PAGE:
"Searching for Shaniqua" article on documentary about names, race, class, and stereotypes

Phil Branch has a new documentary looking at real people with names that have strong ethnic markers as African Americans (mainly) and how it affects their everyday lives. It includes a lawyer named Shaniqua.

The last section of the article is of interest to me, in that it basically spells out the lack of privilege and freedom in naming for people of color. I'm surprised they didn't mention the story of the that Texas guy who finally got job interviews by changing his first name from Jose to Joe. Think of these stories the next time you see a post where someone wants to honor and signify their ancestry with an Irish or Italian or Nordic name and does so without any worry that their child will be stigmatized for having a name that indicates his or her ethnicity. 

http://mic.com/articles/109524/your-name-says-more-about-you-than-you-think

Naming is a political act for people of color. Consider the history of American racism, which, during slavery, forbade black and brown people from keeping their own family names. Naming, therefore, for people of color, is always political. "At one time, naming children something other than Phill, James, Kim, etc. was an act of resistance for many black parents," Branch contended. "They were asserting their agency."

Selecting a name for a black or brown child is a complex process for most parents. "There almost seems to be a conscious effort by middle-class black parents to make sure their kids are treated with whatever respect their pedigree affords," Branch said. For the politically-conscious parent, the aim is to find the perfect name that both reflects a deliberate break from America's racist past while not contributing to the ostracizing of the child by giving them a "ratchet name." If social mobility is the objective, Branch explains, "there's also more of an understanding of and compliance with white cultural norms. Considering what parents know about the obstacles their kids may face, I understand why naming is done with an eye toward a desired future."

This "desired future" is a challenge for people with names that are loaded with cultural meaning. Social mobility is very much tied to a person's name, as Benjamin M. Friedman noted in a piece at the Atlantic. But Branch's project expands the idea that a surname is not all that matters — first names matter, too. The bind for many people of color who want to avoid Anglophile names is tantamount to a catch-22 of how to have a name that isn't already prescribed by racist stereotypes.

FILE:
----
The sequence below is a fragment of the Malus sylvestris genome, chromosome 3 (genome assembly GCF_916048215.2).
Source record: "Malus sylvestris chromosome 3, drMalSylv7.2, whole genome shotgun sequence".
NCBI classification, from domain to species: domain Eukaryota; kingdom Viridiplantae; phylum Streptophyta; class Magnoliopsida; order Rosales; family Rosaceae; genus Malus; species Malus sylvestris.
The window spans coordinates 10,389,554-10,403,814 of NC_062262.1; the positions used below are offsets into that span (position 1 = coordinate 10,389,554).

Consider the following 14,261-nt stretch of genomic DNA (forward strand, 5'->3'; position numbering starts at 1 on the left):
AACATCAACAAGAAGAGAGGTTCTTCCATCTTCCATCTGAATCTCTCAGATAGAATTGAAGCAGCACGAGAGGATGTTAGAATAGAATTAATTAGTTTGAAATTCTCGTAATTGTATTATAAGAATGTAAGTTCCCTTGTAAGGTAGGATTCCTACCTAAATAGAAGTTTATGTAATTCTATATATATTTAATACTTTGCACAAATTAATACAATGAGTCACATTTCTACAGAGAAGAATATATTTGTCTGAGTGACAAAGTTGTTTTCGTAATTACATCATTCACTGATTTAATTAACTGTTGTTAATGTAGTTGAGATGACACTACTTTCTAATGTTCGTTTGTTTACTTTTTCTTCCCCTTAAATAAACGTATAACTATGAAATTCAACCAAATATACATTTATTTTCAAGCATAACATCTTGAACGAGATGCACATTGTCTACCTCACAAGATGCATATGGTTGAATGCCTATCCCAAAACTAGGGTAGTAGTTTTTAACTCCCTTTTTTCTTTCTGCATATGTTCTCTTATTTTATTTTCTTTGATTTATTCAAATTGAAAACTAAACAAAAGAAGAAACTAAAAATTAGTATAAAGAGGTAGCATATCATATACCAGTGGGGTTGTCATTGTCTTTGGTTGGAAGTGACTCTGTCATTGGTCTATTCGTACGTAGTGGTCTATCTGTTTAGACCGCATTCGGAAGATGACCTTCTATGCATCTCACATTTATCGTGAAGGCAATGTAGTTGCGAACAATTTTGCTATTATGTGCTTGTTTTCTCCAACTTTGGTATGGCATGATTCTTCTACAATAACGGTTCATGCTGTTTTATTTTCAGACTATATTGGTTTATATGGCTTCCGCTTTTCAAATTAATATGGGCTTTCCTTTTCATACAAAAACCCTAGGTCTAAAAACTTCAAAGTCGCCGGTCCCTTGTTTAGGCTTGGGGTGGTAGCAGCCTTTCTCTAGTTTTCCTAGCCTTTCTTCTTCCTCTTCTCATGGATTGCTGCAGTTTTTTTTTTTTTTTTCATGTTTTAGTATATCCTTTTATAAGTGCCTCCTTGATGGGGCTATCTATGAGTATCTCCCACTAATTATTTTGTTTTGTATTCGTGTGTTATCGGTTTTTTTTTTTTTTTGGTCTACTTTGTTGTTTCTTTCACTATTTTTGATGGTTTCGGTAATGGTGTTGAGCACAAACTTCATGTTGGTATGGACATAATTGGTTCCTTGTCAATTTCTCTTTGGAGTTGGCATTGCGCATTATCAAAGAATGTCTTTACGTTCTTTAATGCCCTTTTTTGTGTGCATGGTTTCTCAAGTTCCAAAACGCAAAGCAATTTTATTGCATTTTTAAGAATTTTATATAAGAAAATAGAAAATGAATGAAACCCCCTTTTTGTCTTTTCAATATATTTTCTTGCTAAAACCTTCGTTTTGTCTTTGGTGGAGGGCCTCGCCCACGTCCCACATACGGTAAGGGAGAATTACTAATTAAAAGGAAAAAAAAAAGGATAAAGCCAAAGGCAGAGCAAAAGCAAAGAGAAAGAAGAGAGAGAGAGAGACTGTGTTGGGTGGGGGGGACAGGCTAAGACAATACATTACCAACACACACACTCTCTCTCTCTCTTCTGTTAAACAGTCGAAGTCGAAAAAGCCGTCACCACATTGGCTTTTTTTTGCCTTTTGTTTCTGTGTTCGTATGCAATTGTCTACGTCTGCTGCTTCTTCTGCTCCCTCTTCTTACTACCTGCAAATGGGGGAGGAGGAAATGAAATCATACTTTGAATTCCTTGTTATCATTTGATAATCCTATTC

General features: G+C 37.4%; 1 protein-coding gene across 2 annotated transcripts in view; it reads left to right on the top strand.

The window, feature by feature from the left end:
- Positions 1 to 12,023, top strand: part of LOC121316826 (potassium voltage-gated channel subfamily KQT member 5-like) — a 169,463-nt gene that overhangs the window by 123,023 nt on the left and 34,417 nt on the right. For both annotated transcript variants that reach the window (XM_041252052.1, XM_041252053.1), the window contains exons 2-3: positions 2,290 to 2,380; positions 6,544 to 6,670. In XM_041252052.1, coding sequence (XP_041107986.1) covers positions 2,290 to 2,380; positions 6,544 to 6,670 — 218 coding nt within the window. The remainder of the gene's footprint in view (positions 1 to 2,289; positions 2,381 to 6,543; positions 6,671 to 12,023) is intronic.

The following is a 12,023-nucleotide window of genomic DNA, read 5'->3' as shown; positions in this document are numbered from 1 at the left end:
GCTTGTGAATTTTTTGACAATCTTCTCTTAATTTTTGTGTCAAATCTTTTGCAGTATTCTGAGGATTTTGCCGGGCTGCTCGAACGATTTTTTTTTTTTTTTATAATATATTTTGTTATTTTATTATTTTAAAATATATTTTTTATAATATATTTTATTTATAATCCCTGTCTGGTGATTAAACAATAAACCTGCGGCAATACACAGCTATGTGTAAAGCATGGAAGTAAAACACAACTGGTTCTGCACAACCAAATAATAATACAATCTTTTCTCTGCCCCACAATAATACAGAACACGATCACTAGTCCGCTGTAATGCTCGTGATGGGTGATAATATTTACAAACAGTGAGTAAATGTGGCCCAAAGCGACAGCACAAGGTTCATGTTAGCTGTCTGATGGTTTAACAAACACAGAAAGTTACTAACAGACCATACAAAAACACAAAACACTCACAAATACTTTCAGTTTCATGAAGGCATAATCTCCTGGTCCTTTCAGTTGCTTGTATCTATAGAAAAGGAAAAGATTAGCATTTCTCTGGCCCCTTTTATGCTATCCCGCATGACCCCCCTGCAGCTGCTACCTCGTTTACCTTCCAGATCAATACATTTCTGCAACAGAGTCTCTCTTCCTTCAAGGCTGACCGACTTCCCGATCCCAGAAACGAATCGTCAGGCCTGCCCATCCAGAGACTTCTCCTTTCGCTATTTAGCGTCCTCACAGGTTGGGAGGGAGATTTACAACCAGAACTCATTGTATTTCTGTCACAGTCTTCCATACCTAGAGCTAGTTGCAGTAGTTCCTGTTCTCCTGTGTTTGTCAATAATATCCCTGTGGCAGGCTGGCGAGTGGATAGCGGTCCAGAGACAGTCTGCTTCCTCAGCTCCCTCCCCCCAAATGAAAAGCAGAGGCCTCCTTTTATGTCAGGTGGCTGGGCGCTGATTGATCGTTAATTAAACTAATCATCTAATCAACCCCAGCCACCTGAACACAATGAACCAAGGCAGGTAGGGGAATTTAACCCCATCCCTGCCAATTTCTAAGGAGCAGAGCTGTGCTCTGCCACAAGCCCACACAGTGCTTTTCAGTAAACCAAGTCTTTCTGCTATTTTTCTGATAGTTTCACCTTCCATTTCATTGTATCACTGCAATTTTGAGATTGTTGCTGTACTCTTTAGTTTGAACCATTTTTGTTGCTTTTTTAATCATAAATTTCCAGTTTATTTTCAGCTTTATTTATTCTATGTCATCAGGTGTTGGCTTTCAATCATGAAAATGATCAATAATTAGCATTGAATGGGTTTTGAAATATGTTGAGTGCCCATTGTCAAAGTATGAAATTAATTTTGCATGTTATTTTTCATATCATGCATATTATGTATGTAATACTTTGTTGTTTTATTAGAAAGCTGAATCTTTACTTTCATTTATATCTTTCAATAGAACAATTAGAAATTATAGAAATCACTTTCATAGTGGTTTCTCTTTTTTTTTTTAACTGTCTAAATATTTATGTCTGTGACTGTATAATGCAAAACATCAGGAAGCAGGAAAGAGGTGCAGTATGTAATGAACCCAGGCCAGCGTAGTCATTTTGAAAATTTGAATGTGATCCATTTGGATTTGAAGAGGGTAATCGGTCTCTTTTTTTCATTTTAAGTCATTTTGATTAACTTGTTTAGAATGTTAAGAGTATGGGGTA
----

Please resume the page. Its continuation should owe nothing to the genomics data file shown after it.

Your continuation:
But is there a way to remove the cultural meaning from a name? This may, frankly, be an impossible task. But Branch's hope is that this project will make people check themselves and their assumptions — and this may be the key to eradicating stereotypes of names.

Replies

1
February 21, 2015 10:41 PM

Thanks for the link to that article -- the documentary looks really interesting. 

2
February 22, 2015 5:06 PM

Ditto, Laura V!

I was really interested when freakonomics (in their naming podcast) cited the research that suggests that there is a resume callback bias associated with traditionally-African-American names, but also cited that there wasn't a corresponding income difference between those with the most AA-associated names versus those with the least AA-associated names. I think that is probably due to the fact that if people hiring are biased against a name like Shaniqua, then there might be a corresponding bias if the Elizabeth (or Fiona or whatever) who shows up for the interview turns out to be black... which is even more depressing.

 

3
February 22, 2015 8:11 PM

Yep, and such findings are buttressed in the academic world, after the 2014 study testing if professors would respond at all to different students who emailed asking for a meeting, and whether the profs said yes or no to the meeting. The researchers sent the exact same words, only changing the names. The names? Brad Anderson, Meredith Roberts, Lamar Washington, LaToya Brown, Juanita Martinez, Deepak Patel, Sonali Desai, Chang Wong, Mei Chen. Obviously chosen to trip off ideas about gender and ethnicity. Brad got the most responses by far, and the most Yeses.

http://mic.com/articles/88731/wharton-study-shows-the-shocking-result-when-women-and-minorities-email-their-professors

4
February 25, 2015 5:41 PM

Yah! I like this.

5
May 23, 2015 2:44 PM

I´ve noticed this less in the US than in my native Britain. In the UK, names are STRONGLY linked to class, names like Kayden, Jayden, and pretty much any hyphenated first names are usually considered extremely lower class, we would also consider irregular spellings like Jayme instead of Jaime to be tagged as lower class. Upper class and Upper middle class names are distinct in the UK, names such as Jonty, Quentin, Archie, Tarquin, Henry, Jasper, Margo etc.. although it is more common to see upper class children given 1 or 2 middle names.  I have a hispanic surname, which in the UK never caused me issue, but I have noticed that it is "tagged" or stereotyped here in the USA....